The writer Fay Weldon provoked outrage a while back. (It’s the dream of every writer to still be doing that in our eighties, and boy is the Internet making it easier.) Ms Weldon’s heresy was to suggest that writers in the future might need to produce two versions of each novel: one opening with a bang and racing through the story, the other taking all sorts of leisurely detours into character.
If I’d read only the headline, maybe I would have been spluttering at that myself. But here’s what Ms Weldon actually said:
“Writers have to write now for a world where readers are busy, on the move, and have little time for contemplation and reflection. The writer has to focus on writing better, cutting to the chase, and doing more of the readers’ contemplative work for them.”“Writing better” seems pretty key there. Leaving aside the possibility that she was indulging in a certain amount of hyperbole, she is acknowledging that all well written books are page turners. Literary fiction – if we must use the term – is not the plotless meandering indulgence that its detractors would have you believe. War & Peace goes down a lot smoother than a Dan Brown novel, let me tell you.
The refutation of Ms Weldon’s points seem primarily to take the form of: “Pish and tosh, I read Fifty Shades of Grey in print and Ulysses on Kindle; so there.” At least I took that to be the thrust of Alison Flood’s argument as she delivered a sound Johnsonian kick to Ms Weldon’s assertion:
“Weldon’s reading of the situation just makes me think she doesn’t have an e-reader. And that she hasn’t looked at the current physical bestseller charts, stuffed with commercial fiction, either.”And yet nothing Fay Weldon is saying particularly contentious, or even new. Nor surely would she claim it to be. Dial back eighty years and zero in on a Brooklyn newsstand. Black Mask and Argosy and The Shadow were selling north of a hundred thousand copies a month. Had Hemingway been willing to dumb down To Have and Have Not just a teeny bit (you can suggest that to him while I wait in the Tardis) then it wouldn’t have looked out of place in the pulp magazines. In good writing, the contemplative and the exciting happen at the same time.
Still, you couldn’t pull that dumbing-down trick with just any quality novel. The Sound and the Fury, say. So there always was a spectrum from pulp to highbrow, even if nobody could quite point to the boundaries. And Ms Weldon’s proposal that authors write two versions was common practice even back then. To Have and Have Not germinated from a short story Hemingway wrote for Cosmopolitan.
There’s nothing revelatory about saying that medium influences content. The novel a Victorian would expect to read in paper-bound partwork would be more of a sensational affair than he’d look for in a hardcover. Chinese and Japanese publishers, who experience the future a little sooner than we do in the West, were finding ten years ago that classic works like Dream of the Red Chamber weren’t what strap-hanging commuters wanted to read on their phones. As so the thumb novel was born. Or rather reborn, like a Water Margin hero, from the spirit of the Shadow and Doc Savage.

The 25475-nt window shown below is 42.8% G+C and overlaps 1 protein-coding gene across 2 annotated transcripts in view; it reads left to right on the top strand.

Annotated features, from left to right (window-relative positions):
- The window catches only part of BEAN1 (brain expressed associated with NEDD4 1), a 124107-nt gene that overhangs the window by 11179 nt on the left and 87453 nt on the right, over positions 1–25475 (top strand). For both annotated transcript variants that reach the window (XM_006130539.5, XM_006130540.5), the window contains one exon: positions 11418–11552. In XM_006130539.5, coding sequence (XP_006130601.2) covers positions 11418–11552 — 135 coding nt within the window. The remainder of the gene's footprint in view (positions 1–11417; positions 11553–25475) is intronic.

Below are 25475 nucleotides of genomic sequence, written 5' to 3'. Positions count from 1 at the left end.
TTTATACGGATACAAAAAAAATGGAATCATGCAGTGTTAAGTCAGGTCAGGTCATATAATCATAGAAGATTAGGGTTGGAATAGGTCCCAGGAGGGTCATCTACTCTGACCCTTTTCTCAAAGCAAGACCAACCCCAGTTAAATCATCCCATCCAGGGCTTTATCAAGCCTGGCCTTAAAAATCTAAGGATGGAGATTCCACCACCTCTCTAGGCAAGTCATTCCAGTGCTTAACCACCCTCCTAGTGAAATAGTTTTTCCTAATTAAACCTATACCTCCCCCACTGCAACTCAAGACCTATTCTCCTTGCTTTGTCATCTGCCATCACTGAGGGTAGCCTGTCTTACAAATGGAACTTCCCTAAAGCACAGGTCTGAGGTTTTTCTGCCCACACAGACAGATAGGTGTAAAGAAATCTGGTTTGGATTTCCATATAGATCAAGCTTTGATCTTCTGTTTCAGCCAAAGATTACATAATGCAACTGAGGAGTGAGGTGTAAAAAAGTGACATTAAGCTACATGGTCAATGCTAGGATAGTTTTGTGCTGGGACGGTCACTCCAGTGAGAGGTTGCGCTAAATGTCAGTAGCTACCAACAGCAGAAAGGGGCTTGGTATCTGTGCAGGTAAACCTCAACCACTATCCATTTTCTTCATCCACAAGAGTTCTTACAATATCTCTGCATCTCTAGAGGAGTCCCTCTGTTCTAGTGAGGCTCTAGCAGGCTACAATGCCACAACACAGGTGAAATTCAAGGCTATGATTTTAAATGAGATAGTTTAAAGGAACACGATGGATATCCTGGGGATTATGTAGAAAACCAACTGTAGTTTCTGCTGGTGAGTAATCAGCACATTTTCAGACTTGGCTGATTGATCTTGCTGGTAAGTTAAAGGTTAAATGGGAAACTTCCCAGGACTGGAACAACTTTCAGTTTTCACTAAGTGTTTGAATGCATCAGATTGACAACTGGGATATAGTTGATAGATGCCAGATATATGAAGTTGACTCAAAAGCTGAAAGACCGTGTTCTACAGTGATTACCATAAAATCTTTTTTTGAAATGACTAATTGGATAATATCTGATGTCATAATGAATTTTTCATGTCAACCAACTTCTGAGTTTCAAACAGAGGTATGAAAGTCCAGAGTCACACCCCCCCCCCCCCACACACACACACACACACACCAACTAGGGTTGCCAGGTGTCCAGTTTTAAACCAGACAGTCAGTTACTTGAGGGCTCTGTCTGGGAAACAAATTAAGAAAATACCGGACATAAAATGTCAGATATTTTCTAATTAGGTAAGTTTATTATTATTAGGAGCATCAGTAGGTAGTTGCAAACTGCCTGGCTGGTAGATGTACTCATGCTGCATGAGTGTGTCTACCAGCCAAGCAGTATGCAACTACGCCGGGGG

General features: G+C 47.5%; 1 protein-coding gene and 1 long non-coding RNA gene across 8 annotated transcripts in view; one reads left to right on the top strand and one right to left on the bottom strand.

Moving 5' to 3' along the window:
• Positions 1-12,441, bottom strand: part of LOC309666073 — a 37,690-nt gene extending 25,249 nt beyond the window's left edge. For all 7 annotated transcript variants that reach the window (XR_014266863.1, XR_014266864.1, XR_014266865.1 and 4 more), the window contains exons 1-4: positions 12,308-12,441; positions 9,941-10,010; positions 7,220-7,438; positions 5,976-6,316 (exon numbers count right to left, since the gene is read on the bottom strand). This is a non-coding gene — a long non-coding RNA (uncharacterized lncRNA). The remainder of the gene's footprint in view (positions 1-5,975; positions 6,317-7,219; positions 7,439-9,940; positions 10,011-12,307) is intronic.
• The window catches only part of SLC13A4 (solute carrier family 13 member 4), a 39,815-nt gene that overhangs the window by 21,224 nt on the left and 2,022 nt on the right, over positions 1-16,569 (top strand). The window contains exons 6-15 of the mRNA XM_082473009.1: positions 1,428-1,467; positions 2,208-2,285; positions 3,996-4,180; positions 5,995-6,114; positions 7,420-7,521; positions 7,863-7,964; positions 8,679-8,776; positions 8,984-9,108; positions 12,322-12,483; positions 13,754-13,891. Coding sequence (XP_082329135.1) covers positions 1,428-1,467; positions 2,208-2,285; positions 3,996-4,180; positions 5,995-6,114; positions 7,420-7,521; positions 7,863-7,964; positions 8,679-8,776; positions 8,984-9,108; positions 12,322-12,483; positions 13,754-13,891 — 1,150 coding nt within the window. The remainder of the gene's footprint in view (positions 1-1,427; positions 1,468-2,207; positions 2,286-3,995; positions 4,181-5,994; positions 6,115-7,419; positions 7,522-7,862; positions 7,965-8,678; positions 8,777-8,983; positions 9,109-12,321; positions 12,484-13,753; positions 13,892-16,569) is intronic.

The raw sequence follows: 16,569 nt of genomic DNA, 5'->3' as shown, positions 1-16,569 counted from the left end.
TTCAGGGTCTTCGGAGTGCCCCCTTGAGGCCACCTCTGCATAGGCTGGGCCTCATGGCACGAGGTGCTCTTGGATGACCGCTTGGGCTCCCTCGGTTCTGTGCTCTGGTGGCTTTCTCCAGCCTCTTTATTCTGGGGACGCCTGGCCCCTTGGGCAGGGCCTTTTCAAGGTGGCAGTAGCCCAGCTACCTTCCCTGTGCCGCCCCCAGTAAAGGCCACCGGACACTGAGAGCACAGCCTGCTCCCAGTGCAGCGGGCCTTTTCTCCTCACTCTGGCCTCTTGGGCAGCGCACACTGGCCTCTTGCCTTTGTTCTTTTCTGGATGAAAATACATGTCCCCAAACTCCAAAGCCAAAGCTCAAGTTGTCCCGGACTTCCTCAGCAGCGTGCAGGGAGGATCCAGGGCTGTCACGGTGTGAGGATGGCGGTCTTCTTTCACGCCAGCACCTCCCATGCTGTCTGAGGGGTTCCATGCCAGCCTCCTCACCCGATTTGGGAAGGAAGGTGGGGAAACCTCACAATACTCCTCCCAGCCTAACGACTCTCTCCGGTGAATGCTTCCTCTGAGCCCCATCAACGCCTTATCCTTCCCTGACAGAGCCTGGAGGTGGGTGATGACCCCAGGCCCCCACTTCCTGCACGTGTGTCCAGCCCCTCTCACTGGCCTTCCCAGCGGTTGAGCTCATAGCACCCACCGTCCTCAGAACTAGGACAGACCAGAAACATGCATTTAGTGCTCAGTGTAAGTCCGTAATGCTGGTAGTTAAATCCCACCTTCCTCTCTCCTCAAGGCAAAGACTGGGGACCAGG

But was that the device, or was it the price? Zipping back to mid-30s New York, a brand new copy of a short novel like To Have and Have Not or Of Mice and Men is going to set you back $2.75, while you can take home Black Mask for 15 cents. Pulp fiction and literature were separate Galapagos islands – as far apart as news-stands and bookstores, as pocket change and a billfold. The digital market has lowered the ocean so that those ecosystems are joined, and so self-publishers can push the pulp formula to its ultimate expression: a horizon-blanketing tsunami of genre novels at a penny or less. Under such conditions even Sturgeon’s Law breaks down. We look back longingly at the days when only nine-tenths of this stuff was crap.
But don’t forget what bobbed up from the bottom of Pandora’s jar. Hollywood may be in a creative nose-dive, but that hasn’t prevented the rise of ten-hour movies (Breaking Bad, The Americans, Chernobyl) of a quality and story depth von Stroheim could only dream about. The ubiquity of McDonald’s doesn’t stop me from chowing down at the Gourmet Burger Kitchen. And a million overweight dads booting footballs around the park doesn’t damage the standard of play at Old Trafford. (I have to confess that last example is purely theoretical; I never watched a game in my life.)
The truth, as Fay Weldon said right at the start of all this, is that we could all do with better writing. The gripping immediacy of a Robert E Howard or Walter Gibson yarn is something even Will Self might aspire to. And just to show that under the sun there is no new thing, let’s give the last word to Anthony Trollope writing a hundred and thirty years ago -- though it could as easily have been just last week:
“Among English novelists a great division is made. There are sensational novels and anti-sensational, sensational novelists and anti-sensational, sensational readers and anti-sensational. The novelists who are considered to be anti-sensational are generally called realistic. I am realistic. My friend Wilkie Collins is generally supposed to be sensational. The readers who prefer the one are supposed to take delight in the elucidation of character. Those who hold by the other are charmed by the continuation and gradual development of a plot. All this is, I think, a mistake — which mistake arises from the inability of the imperfect artist to be at the same time realistic and sensational. A good novel should be both, and both in the highest degree. If a novel fail in either, there is a failure in art.”